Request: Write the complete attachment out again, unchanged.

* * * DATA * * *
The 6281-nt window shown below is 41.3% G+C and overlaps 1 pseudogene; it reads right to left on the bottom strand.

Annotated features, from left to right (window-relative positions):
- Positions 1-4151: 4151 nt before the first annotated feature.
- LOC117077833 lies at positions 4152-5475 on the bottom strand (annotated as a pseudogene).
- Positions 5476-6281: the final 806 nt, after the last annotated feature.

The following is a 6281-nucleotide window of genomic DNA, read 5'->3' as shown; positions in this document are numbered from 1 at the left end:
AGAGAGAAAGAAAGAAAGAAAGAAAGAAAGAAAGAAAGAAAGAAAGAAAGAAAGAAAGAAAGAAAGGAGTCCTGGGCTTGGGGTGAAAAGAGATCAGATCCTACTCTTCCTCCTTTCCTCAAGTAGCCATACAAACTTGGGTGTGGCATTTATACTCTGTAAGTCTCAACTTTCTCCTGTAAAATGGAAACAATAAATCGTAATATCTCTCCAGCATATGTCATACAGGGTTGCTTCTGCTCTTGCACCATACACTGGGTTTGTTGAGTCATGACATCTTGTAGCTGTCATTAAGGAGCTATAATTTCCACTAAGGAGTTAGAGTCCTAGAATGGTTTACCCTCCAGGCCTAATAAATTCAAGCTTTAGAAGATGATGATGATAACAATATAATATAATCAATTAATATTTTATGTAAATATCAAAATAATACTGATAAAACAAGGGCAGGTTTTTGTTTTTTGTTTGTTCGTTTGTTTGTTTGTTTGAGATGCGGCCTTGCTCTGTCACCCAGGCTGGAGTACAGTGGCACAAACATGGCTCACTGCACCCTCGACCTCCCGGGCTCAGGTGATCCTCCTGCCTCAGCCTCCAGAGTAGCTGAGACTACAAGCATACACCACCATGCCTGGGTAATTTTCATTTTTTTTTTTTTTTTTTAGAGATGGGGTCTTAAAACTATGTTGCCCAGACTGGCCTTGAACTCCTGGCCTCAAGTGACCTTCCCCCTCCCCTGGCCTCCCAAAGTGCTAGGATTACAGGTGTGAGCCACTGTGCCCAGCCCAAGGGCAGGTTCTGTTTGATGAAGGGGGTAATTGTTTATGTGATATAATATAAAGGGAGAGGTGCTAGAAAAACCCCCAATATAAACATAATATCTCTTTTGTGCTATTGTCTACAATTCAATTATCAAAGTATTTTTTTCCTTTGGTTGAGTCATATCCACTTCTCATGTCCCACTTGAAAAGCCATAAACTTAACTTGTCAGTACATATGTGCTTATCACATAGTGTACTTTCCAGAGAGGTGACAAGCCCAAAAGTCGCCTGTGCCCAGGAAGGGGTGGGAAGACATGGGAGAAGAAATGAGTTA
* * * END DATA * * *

The 6281-nt window shown below is 41.3% G+C and overlaps 1 pseudogene; it reads right to left on the bottom strand.

Annotated features, from left to right (window-relative positions):
- Positions 1-4151: 4151 nt before the first annotated feature.
- LOC117077833 lies at positions 4152-5475 on the bottom strand (annotated as a pseudogene).
- Positions 5476-6281: the final 806 nt, after the last annotated feature.

The following is a 6281-nucleotide window of genomic DNA, read 5'->3' as shown; positions in this document are numbered from 1 at the left end:
AGAGAGAAAGAAAGAAAGAAAGAAAGAAAGAAAGAAAGAAAGAAAGAAAGAAAGAAAGAAAGAAAGGAGTCCTGGGCTTGGGGTGAAAAGAGATCAGATCCTACTCTTCCTCCTTTCCTCAAGTAGCCATACAAACTTGGGTGTGGCATTTATACTCTGTAAGTCTCAACTTTCTCCTGTAAAATGGAAACAATAAATCGTAATATCTCTCCAGCATATGTCATACAGGGTTGCTTCTGCTCTTGCACCATACACTGGGTTTGTTGAGTCATGACATCTTGTAGCTGTCATTAAGGAGCTATAATTTCCACTAAGGAGTTAGAGTCCTAGAATGGTTTACCCTCCAGGCCTAATAAATTCAAGCTTTAGAAGATGATGATGATAACAATATAATATAATCAATTAATATTTTATGTAAATATCAAAATAATACTGATAAAACAAGGGCAGGTTTTTGTTTTTTGTTTGTTCGTTTGTTTGTTTGTTTGAGATGCGGCCTTGCTCTGTCACCCAGGCTGGAGTACAGTGGCACAAACATGGCTCACTGCACCCTCGACCTCCCGGGCTCAGGTGATCCTCCTGCCTCAGCCTCCAGAGTAGCTGAGACTACAAGCATACACCACCATGCCTGGGTAATTTTCATTTTTTTTTTTTTTTTTTAGAGATGGGGTCTTAAAACTATGTTGCCCAGACTGGCCTTGAACTCCTGGCCTCAAGTGACCTTCCCCCTCCCCTGGCCTCCCAAAGTGCTAGGATTACAGGTGTGAGCCACTGTGCCCAGCCCAAGGGCAGGTTCTGTTTGATGAAGGGGGTAATTGTTTATGTGATATAATATAAAGGGAGAGGTGCTAGAAAAACCCCCAATATAAACATAATATCTCTTTTGTGCTATTGTCTACAATTCAATTATCAAAGTATTTTTTTCCTTTGGTTGAGTCATATCCACTTCTCATGTCCCACTTGAAAAGCCATAAACTTAACTTGTCAGTACATATGTGCTTATCACATAGTGTACTTTCCAGAGAGGTGACAAGCCCAAAAGTCGCCTGTGCCCAGGAAGGGGTGGGAAGACATGGGAGAAGAAATGAGTTA